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9 thoughts on “Conflicting emotions on Anzac Day

  1. Christopher Chayko says:

    Jesus Christ had no problem with soldiers, duty, and a just cause. Consider his comments to the Centurion, a regular Roman Officer. The First World War, as great a tragedy as it was, did have to be fought. Imperial Germany was as much a threat as Nazism, and had to be resisted and defeated. Max Hastings has written well on this subject. Lead Kindly Light and Abide With Me have direct connection with the trenches and I have never been to an ANZAC Day where people were reluctant to express solidarity, through those hymns, with those being remembered. Those who are Christians with these understandings well and truly feel His presence in commemorating the loss. I also grew up in the time of which you write and nationalism, though perhaps in the background, was always secondary. Today, even moreso, the commemoration is for that loss and all losses due to service, and a prayer that they shall not be repeated – which they will if we fail to mark them suitably.

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  2. unkleE says:

    Hi Christopher, thanks for sharing your ideas. I’d like to question a couple of them if I may.

    How do you know that Jesus “had no problem with soldiers, duty”? He praised a soldier’s faith, but surely you are only guessing about what he thought about his job. Compare the woman in Luke 7:36-50. Here too, Jesus says nothing to condemn the sins in her life, just forgives her, but no-one would say he approved of prostitution (assuming she was a prostitute). The two cases are more or less parallel.

    So with that uncertainty about what Jesus thought about the soldier’s profession, surely we have to go on Jesus’ actual teachings, and they were very clear. Love your enemies, turn the other cheek, don’t return evil for evil. And he lived it out too, when he was being tortured, “like a sheep to the slaughter, he didn’t open his mouth”.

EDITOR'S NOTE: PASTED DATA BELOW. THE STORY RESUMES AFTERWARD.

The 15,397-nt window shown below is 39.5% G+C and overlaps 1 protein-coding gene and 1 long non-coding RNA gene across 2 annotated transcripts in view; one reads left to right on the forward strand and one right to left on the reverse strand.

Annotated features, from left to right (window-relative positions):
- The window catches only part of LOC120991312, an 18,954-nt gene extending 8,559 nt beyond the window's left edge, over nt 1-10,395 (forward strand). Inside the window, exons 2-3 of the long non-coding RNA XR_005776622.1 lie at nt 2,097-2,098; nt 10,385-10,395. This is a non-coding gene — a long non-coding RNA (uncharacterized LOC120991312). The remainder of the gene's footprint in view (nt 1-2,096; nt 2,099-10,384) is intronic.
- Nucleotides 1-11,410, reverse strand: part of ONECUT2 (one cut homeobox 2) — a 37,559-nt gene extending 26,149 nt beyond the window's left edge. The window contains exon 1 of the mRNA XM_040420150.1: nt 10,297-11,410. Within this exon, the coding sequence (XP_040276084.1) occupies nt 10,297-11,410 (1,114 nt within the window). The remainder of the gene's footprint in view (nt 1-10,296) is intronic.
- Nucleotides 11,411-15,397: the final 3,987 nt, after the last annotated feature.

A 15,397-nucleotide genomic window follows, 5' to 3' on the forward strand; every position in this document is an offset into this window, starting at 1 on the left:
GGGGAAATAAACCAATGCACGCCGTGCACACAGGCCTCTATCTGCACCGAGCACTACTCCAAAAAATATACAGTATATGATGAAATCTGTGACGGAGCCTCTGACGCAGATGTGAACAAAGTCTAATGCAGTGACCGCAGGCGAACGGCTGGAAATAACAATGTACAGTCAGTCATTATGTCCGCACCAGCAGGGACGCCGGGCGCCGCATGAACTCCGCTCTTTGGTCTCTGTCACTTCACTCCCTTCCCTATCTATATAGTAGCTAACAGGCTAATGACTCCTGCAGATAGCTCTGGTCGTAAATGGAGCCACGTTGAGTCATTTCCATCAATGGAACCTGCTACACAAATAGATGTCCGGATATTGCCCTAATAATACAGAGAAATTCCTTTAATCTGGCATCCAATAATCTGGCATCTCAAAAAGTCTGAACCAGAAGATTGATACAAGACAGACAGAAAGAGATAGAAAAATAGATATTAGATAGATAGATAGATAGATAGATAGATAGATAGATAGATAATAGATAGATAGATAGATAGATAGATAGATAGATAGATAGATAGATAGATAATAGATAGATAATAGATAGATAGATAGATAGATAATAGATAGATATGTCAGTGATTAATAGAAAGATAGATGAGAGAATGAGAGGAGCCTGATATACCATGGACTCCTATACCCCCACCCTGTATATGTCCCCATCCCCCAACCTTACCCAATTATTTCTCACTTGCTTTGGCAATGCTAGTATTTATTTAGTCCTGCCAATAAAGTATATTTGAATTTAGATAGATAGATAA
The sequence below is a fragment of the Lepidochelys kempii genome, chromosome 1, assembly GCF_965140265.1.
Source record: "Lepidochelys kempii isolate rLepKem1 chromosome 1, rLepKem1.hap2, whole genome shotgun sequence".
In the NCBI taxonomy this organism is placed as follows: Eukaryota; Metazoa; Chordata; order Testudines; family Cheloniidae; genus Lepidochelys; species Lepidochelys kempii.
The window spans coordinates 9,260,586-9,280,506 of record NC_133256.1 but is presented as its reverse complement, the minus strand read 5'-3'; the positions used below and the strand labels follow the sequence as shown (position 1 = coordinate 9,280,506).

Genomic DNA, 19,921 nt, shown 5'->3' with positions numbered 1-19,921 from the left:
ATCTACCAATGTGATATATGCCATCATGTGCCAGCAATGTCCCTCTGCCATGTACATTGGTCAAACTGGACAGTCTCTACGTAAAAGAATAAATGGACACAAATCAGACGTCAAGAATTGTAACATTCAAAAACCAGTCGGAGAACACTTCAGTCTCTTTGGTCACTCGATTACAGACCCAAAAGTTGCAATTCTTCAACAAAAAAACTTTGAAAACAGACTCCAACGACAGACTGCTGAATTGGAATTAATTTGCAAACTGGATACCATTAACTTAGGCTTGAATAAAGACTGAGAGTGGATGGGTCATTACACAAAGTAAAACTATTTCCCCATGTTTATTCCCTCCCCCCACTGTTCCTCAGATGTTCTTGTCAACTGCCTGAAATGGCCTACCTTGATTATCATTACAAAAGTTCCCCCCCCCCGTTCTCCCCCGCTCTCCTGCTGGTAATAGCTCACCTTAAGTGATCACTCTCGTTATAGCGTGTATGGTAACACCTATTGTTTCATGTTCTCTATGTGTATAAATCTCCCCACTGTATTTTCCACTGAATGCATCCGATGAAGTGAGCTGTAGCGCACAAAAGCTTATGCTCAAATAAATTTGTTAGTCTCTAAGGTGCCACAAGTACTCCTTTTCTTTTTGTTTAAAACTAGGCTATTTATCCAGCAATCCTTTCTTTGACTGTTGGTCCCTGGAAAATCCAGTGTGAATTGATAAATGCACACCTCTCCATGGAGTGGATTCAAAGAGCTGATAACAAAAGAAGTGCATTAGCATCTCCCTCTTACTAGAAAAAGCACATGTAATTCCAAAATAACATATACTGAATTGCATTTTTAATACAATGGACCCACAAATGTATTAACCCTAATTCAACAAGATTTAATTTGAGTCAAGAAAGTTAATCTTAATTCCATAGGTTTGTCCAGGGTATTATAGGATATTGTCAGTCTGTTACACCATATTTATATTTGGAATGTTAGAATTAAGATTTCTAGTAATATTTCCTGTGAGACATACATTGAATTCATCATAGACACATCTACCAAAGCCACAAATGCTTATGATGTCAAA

I think it is quite clear that he was NOT in favour of fighting, and his lack of judgment to the centurion should be interpreted in the same way we’d assess his lack of judgment to the woman.

    I am not a historian, but I’m not sure it is true to say that the first world war had to be fought. My very inexpert reading of history was that all the major powers had been sabre rattling and looking for an excuse to fight. But even if it had to be fought, it shouldn’t have been fought with such callous disregard for the lives and sanity of the soldiers. The aristocracy, and the church, sent brave men off to be slaughtered for little possible gain. Many literally went mad with the hell of it.

    I appreciate your comments about commemorating the loss and sacrifice, and I agree with that. But I cannot help but think of the totally unacceptable way men were sent to certain death with no real prospect of any gain. Whenever I read anything about WW1 in Europe, I see evidence of that folly and inhumanity by the leaders and generals, and I can’t help feeling that should be more clearly stated and remembered too.

    The interesting question, for me, is how to square Jesus’ pacifist teachings with something like the need to stop Hitler. Christian pastor Dietrich Bonhoeffer faced this question and in the end joined an unsuccessful plot to assassinate Hitler. But where is the line we should draw? I don’t know.

    Thanks again. I’d be happy to discuss further.

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  3. Christopher Chayko says: